WWE: The Most Influential Performers in Pro Wrestling History
Professional wrestling, as an industry, has been around since the early 1900s (if not earlier).
In that time, thousands of performers have come and gone, but only a relatively small handful have truly influenced the product in meaningful ways.
Today, we're going to celebrate those performers who have truly been influential in changing the direction and the content of wrestling for the better. These are men who, through various avenues, made a mark on professional wrestling that lasts to this day.
In each slide, I will discuss the performer and how they left their considerable mark on professional wrestling.
Suggestions are welcome...enjoy!
INFLUENCE: Technical Ability
The first performer on the list is the great man who is arguably the innovator of modern professional wrestling (and the first undisputed world champion), Lou Thesz.
Among other things, Thesz innovated the STF, the powerbomb, and the appropriately named Lou Thesz press (most famously done in modern times by Stone Cold Steve Austin).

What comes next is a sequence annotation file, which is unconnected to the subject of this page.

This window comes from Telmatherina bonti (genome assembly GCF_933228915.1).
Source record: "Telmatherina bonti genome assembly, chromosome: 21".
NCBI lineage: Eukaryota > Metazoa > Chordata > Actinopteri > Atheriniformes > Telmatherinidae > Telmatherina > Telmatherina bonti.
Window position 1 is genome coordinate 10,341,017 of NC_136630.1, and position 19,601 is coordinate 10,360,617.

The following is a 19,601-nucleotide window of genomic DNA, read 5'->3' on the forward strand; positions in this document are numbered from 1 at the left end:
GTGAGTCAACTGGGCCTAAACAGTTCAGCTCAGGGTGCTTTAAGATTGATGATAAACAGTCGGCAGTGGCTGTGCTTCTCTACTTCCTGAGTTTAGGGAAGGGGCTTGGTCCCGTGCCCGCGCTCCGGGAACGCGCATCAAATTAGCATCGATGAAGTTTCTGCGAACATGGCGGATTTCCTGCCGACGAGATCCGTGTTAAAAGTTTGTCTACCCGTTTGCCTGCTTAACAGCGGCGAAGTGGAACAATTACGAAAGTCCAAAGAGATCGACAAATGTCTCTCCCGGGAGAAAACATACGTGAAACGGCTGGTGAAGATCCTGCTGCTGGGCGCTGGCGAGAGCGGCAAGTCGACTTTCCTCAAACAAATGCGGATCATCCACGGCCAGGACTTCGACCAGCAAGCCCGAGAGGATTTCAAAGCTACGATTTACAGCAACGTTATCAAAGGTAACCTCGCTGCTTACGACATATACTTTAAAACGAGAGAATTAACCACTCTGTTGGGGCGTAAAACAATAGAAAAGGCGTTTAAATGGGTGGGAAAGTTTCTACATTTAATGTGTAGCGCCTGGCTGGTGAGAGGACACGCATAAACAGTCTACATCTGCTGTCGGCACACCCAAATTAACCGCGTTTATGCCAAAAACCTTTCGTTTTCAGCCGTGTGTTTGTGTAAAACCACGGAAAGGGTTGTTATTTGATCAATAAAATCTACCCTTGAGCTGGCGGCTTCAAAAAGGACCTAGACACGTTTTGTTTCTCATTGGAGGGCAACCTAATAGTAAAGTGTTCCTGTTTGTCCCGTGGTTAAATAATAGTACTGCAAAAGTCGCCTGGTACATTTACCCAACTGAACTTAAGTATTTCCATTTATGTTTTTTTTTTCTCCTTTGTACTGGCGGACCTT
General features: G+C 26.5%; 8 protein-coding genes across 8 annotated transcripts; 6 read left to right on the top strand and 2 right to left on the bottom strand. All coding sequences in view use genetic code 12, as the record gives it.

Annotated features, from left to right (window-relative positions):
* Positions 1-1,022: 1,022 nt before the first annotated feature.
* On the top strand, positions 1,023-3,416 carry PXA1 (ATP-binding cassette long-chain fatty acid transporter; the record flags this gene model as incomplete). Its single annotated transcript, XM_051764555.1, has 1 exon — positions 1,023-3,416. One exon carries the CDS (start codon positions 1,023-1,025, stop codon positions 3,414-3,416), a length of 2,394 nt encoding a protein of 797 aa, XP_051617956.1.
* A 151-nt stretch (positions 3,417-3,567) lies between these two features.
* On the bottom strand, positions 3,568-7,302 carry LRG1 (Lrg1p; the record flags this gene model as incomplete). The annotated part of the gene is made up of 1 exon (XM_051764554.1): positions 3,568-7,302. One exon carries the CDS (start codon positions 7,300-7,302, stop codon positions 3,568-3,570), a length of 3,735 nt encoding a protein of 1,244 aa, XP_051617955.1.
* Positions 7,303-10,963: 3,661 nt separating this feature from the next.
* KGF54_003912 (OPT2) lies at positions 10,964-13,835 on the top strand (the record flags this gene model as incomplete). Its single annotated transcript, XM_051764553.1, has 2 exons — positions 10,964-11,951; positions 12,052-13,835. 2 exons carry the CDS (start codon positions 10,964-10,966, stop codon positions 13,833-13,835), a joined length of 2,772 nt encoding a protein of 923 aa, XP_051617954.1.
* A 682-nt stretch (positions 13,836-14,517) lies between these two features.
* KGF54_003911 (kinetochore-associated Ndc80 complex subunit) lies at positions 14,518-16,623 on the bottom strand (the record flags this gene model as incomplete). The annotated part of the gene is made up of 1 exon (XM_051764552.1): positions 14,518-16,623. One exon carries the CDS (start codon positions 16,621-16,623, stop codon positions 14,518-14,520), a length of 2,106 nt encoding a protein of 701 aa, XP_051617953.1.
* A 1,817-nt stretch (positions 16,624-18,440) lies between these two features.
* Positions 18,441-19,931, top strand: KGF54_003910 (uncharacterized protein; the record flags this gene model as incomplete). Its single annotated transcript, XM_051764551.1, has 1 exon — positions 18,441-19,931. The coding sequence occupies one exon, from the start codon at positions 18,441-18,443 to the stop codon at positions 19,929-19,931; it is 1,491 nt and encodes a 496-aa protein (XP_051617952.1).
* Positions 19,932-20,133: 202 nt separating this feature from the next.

He was a wrestling purist and a “hooker” (to simplify, a submission specialist) who would pave the way for the great technical wrestlers like Chris Benoit, Bret Hart, and Kurt Angle.
He was not flashy by any means, but Thesz was one of the first to make technique paramount in the world of professional wrestling
For a long time, professional wrestling was a ring-based, technical spectacle based around the talents of performers like Lou Thesz and Ed “Strangler” Lewis.
However, as we modern fans know, professional wrestling would not be what it is today without the element of showmanship. To that end, one cannot write about the most influential performers in pro wrestling history without mentioning the career of “Gorgeous” George Wagner.
At 5’9” and 215 pounds, Wagner was not the most physically imposing or fit performer; looking at pictures of him, he was not particular “gorgeous” either. He was, however, the first performer to truly gain the ire of the fans.